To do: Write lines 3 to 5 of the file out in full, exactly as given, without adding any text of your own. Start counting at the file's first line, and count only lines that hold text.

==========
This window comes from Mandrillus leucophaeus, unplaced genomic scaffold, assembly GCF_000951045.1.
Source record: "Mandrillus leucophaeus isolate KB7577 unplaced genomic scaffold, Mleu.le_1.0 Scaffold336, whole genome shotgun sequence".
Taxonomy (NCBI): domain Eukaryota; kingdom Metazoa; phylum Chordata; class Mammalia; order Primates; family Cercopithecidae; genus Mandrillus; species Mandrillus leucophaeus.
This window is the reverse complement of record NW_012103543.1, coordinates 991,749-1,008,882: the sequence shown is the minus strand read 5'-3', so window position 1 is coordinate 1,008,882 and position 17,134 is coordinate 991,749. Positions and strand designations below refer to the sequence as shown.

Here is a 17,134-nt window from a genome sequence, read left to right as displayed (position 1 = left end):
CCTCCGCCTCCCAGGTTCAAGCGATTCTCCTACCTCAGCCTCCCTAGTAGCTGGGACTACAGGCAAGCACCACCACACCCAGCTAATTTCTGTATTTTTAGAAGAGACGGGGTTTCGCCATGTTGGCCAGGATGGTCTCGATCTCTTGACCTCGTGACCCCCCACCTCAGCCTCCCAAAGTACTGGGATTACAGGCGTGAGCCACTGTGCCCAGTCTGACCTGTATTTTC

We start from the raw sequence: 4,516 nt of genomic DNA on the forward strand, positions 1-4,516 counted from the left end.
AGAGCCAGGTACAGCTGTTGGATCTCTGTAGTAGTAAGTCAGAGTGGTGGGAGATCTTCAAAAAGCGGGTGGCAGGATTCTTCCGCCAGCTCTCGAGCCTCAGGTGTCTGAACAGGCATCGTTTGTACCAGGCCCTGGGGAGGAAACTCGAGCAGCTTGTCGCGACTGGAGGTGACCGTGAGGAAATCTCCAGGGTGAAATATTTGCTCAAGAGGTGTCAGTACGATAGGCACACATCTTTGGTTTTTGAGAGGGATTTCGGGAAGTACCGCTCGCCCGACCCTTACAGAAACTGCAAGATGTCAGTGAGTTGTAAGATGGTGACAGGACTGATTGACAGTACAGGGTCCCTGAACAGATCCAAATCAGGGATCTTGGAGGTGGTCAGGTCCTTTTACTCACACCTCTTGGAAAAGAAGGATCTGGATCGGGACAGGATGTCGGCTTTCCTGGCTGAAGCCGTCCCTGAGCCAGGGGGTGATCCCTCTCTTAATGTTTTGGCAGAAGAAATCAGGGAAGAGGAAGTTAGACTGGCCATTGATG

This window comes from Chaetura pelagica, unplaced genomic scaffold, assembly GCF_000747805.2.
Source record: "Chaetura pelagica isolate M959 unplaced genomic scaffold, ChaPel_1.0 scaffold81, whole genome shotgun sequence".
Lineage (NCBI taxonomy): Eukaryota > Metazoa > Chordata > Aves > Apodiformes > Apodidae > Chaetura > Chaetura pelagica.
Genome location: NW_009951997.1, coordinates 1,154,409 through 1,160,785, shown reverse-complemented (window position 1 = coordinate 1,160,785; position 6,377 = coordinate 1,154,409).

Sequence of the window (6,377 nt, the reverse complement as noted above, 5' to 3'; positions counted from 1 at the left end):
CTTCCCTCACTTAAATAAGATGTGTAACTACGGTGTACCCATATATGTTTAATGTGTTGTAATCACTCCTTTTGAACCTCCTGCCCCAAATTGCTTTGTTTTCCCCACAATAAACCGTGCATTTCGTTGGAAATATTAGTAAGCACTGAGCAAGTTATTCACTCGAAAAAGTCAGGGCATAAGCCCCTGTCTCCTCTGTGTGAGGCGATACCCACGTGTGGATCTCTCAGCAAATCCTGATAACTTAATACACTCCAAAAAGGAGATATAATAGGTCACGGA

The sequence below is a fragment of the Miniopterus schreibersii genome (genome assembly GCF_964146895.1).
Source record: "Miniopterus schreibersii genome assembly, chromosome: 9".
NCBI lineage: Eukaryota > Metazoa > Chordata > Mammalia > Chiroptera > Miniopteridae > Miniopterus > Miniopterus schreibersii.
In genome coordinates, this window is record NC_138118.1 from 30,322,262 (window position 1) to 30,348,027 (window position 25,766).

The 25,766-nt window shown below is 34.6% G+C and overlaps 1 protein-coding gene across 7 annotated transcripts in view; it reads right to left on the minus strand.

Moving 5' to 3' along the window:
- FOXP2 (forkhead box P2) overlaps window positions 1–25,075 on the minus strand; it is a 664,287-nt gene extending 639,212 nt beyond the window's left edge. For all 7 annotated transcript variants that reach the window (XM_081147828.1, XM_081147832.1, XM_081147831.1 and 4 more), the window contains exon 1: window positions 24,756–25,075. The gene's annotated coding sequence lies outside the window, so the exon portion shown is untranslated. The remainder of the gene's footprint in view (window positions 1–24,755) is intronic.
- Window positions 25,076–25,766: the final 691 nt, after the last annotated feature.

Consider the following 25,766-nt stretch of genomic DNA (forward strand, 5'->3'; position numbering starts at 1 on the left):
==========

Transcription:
Taxonomy (NCBI): domain Eukaryota; kingdom Metazoa; phylum Chordata; class Mammalia; order Primates; family Cercopithecidae; genus Mandrillus; species Mandrillus leucophaeus.
This window is the reverse complement of record NW_012103543.1, coordinates 991,749-1,008,882: the sequence shown is the minus strand read 5'-3', so window position 1 is coordinate 1,008,882 and position 17,134 is coordinate 991,749. Positions and strand designations below refer to the sequence as shown.

Here is a 17,134-nt window from a genome sequence, read left to right as displayed (position 1 = left end):